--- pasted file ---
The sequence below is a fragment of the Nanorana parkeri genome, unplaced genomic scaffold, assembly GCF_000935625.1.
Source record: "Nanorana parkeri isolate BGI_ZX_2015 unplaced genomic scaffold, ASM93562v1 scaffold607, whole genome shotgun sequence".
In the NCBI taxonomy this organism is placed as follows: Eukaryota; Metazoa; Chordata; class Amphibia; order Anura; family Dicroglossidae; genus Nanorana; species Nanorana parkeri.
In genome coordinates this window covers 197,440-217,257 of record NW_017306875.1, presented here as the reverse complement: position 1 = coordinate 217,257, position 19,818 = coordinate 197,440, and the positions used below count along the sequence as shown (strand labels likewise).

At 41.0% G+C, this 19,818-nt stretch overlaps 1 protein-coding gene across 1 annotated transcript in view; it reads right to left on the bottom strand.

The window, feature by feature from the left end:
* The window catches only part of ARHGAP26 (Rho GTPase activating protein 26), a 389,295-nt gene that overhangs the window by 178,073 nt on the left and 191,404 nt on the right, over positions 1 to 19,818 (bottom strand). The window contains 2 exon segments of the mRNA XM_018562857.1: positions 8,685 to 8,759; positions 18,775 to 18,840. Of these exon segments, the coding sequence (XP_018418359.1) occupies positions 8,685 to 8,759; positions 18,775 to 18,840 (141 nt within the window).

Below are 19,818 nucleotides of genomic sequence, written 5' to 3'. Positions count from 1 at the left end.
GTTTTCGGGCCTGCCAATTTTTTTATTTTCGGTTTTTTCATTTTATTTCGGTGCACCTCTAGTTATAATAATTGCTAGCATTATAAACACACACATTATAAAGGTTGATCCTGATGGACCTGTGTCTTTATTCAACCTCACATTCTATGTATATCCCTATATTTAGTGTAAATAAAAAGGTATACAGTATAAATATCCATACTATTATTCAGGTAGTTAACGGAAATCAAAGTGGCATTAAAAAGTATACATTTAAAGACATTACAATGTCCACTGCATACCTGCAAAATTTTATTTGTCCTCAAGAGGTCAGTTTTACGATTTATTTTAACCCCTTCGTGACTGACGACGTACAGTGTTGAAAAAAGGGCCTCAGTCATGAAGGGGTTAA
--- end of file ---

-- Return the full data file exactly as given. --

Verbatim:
The sequence below is a fragment of the Nanorana parkeri genome, unplaced genomic scaffold, assembly GCF_000935625.1.
Source record: "Nanorana parkeri isolate BGI_ZX_2015 unplaced genomic scaffold, ASM93562v1 scaffold607, whole genome shotgun sequence".
In the NCBI taxonomy this organism is placed as follows: Eukaryota; Metazoa; Chordata; class Amphibia; order Anura; family Dicroglossidae; genus Nanorana; species Nanorana parkeri.
In genome coordinates this window covers 197,440-217,257 of record NW_017306875.1, presented here as the reverse complement: position 1 = coordinate 217,257, position 19,818 = coordinate 197,440, and the positions used below count along the sequence as shown (strand labels likewise).

At 41.0% G+C, this 19,818-nt stretch overlaps 1 protein-coding gene across 1 annotated transcript in view; it reads right to left on the bottom strand.

The window, feature by feature from the left end:
* The window catches only part of ARHGAP26 (Rho GTPase activating protein 26), a 389,295-nt gene that overhangs the window by 178,073 nt on the left and 191,404 nt on the right, over positions 1 to 19,818 (bottom strand). The window contains 2 exon segments of the mRNA XM_018562857.1: positions 8,685 to 8,759; positions 18,775 to 18,840. Of these exon segments, the coding sequence (XP_018418359.1) occupies positions 8,685 to 8,759; positions 18,775 to 18,840 (141 nt within the window).

Below are 19,818 nucleotides of genomic sequence, written 5' to 3'. Positions count from 1 at the left end.
GTTTTCGGGCCTGCCAATTTTTTTATTTTCGGTTTTTTCATTTTATTTCGGTGCACCTCTAGTTATAATAATTGCTAGCATTATAAACACACACATTATAAAGGTTGATCCTGATGGACCTGTGTCTTTATTCAACCTCACATTCTATGTATATCCCTATATTTAGTGTAAATAAAAAGGTATACAGTATAAATATCCATACTATTATTCAGGTAGTTAACGGAAATCAAAGTGGCATTAAAAAGTATACATTTAAAGACATTACAATGTCCACTGCATACCTGCAAAATTTTATTTGTCCTCAAGAGGTCAGTTTTACGATTTATTTTAACCCCTTCGTGACTGACGACGTACAGTGTTGAAAAAAGGGCCTCAGTCATGAAGGGGTTAA